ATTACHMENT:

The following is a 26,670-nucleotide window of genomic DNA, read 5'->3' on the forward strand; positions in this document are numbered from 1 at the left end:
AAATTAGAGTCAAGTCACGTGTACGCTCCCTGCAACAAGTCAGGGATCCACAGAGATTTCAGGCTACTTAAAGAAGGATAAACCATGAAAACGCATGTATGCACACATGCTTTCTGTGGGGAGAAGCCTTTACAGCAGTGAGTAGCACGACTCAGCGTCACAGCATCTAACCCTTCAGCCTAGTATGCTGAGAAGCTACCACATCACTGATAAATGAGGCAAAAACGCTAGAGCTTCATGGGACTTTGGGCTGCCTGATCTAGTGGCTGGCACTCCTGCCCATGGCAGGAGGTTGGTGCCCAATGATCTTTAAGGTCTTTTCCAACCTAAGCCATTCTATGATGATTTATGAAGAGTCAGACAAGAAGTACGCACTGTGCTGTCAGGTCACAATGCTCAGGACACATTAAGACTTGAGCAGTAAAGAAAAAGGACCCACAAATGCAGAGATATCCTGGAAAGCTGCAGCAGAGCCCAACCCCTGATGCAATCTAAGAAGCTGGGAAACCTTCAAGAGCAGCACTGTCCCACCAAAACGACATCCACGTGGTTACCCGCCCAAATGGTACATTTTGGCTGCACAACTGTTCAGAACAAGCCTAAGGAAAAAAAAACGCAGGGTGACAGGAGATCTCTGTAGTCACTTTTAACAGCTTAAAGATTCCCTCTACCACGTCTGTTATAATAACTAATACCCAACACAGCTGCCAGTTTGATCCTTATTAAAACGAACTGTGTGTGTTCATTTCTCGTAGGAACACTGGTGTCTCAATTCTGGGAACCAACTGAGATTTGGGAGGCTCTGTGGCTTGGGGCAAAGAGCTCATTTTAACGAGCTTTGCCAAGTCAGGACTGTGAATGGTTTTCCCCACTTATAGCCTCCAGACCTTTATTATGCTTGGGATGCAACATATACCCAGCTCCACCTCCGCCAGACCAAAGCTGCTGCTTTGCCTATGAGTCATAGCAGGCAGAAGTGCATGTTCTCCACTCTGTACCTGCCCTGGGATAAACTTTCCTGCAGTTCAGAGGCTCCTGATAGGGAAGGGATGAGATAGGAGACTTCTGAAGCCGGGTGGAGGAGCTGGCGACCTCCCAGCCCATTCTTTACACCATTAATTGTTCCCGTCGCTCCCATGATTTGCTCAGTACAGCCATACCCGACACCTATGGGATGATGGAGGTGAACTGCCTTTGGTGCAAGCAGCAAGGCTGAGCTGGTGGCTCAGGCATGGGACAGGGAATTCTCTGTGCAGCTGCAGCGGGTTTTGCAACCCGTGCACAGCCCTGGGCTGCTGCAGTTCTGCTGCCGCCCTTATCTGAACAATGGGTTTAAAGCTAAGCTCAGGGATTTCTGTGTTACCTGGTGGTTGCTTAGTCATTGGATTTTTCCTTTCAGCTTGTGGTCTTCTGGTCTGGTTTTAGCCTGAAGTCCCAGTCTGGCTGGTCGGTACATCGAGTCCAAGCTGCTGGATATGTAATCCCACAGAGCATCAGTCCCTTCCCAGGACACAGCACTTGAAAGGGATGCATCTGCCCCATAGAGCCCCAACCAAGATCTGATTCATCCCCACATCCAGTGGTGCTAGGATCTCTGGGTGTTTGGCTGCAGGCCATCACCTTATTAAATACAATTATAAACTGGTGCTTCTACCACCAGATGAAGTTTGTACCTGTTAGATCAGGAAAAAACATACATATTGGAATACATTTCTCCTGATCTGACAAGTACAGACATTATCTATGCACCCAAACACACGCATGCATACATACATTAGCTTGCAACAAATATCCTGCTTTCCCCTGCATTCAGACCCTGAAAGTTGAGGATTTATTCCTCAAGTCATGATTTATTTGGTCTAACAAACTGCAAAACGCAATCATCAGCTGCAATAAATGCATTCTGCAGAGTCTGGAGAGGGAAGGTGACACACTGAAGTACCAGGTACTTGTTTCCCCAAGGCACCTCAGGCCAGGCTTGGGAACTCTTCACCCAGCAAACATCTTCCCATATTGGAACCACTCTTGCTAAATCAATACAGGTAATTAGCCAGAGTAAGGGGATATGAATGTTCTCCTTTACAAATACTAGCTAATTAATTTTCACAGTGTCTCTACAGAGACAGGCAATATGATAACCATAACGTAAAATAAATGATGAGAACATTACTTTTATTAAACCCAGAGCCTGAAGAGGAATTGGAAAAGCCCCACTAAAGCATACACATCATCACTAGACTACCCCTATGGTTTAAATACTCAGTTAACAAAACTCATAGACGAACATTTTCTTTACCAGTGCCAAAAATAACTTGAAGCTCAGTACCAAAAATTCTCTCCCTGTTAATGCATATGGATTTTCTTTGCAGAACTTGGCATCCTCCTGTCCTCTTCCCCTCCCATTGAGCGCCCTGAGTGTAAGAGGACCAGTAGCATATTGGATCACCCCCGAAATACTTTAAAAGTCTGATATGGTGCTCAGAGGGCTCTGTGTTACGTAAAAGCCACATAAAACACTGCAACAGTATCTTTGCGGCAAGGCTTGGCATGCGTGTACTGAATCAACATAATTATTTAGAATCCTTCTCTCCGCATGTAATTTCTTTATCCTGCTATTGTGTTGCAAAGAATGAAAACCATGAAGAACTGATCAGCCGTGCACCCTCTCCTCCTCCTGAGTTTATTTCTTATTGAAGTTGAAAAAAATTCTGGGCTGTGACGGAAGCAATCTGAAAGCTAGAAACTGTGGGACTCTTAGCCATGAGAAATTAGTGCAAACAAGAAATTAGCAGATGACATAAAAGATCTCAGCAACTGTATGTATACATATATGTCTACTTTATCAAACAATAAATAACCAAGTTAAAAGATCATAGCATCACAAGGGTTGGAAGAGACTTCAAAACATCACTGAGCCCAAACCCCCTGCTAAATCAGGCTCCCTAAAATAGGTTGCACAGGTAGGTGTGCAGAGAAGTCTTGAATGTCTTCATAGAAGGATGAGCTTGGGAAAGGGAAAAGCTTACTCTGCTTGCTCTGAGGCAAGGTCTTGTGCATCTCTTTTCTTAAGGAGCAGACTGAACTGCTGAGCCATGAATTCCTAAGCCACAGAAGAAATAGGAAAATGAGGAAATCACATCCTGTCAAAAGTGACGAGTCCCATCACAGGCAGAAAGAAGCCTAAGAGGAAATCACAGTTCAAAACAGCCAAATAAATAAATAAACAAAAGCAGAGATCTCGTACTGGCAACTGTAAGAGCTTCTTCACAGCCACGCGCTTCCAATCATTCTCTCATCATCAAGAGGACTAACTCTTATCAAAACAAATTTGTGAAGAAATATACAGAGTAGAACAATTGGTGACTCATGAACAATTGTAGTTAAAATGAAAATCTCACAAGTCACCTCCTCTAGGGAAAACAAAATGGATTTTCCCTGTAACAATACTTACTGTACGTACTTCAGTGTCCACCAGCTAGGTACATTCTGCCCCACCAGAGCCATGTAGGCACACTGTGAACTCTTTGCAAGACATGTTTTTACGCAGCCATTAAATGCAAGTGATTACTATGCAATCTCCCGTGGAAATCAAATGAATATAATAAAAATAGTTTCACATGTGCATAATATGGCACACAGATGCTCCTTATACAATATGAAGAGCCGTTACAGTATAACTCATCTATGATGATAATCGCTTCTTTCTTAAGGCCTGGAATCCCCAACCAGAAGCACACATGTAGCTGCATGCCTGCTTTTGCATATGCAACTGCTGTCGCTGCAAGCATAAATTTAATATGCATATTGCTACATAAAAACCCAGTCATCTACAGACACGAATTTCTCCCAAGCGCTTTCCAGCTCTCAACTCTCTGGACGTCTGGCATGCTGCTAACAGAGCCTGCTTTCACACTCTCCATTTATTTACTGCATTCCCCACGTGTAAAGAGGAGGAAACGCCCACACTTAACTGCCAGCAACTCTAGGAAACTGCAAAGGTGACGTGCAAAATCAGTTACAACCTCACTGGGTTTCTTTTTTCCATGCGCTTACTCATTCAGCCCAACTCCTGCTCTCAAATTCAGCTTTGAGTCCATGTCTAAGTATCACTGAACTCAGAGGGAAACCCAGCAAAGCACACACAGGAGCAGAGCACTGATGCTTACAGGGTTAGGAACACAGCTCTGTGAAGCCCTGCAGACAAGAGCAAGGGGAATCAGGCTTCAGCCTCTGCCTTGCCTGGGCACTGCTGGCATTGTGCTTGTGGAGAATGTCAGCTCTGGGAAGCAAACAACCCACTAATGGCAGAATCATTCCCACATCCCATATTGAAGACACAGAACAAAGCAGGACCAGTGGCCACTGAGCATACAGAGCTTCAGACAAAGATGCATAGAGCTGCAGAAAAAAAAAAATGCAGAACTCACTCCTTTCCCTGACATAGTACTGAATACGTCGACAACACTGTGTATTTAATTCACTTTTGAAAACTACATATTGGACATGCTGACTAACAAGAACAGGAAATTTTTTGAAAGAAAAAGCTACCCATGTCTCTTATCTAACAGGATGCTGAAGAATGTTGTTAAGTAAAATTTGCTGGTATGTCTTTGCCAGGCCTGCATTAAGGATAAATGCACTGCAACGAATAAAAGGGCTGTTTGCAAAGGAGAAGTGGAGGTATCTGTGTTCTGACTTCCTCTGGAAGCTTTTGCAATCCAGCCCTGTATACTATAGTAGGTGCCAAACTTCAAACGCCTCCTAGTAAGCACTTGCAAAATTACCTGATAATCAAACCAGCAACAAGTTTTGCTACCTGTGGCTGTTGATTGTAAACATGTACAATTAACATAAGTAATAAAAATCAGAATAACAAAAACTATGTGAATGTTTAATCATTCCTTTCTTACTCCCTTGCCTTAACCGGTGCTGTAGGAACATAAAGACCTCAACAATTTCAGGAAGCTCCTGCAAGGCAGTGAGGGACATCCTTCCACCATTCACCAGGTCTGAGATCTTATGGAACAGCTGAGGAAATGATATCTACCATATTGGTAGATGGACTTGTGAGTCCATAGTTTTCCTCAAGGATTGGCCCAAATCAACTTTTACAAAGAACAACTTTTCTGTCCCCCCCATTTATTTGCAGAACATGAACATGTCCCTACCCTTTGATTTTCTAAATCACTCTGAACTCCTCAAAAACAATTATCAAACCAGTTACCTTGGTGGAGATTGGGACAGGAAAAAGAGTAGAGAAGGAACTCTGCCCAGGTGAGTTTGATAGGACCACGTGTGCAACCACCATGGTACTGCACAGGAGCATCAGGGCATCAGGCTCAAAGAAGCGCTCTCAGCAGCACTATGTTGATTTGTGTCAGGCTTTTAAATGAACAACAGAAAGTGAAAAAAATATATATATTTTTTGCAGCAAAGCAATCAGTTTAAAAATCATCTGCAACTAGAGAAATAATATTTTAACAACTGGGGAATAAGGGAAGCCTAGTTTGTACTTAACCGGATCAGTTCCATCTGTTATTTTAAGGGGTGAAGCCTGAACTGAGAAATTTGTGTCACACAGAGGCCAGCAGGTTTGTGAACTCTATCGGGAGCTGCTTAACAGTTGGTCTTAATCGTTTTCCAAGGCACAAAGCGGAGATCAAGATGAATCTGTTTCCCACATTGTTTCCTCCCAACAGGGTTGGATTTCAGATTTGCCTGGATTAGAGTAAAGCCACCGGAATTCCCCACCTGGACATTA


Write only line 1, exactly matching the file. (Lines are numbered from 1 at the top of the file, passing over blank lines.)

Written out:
The following is a 26,670-nucleotide window of genomic DNA, read 5'->3' on the forward strand; positions in this document are numbered from 1 at the left end: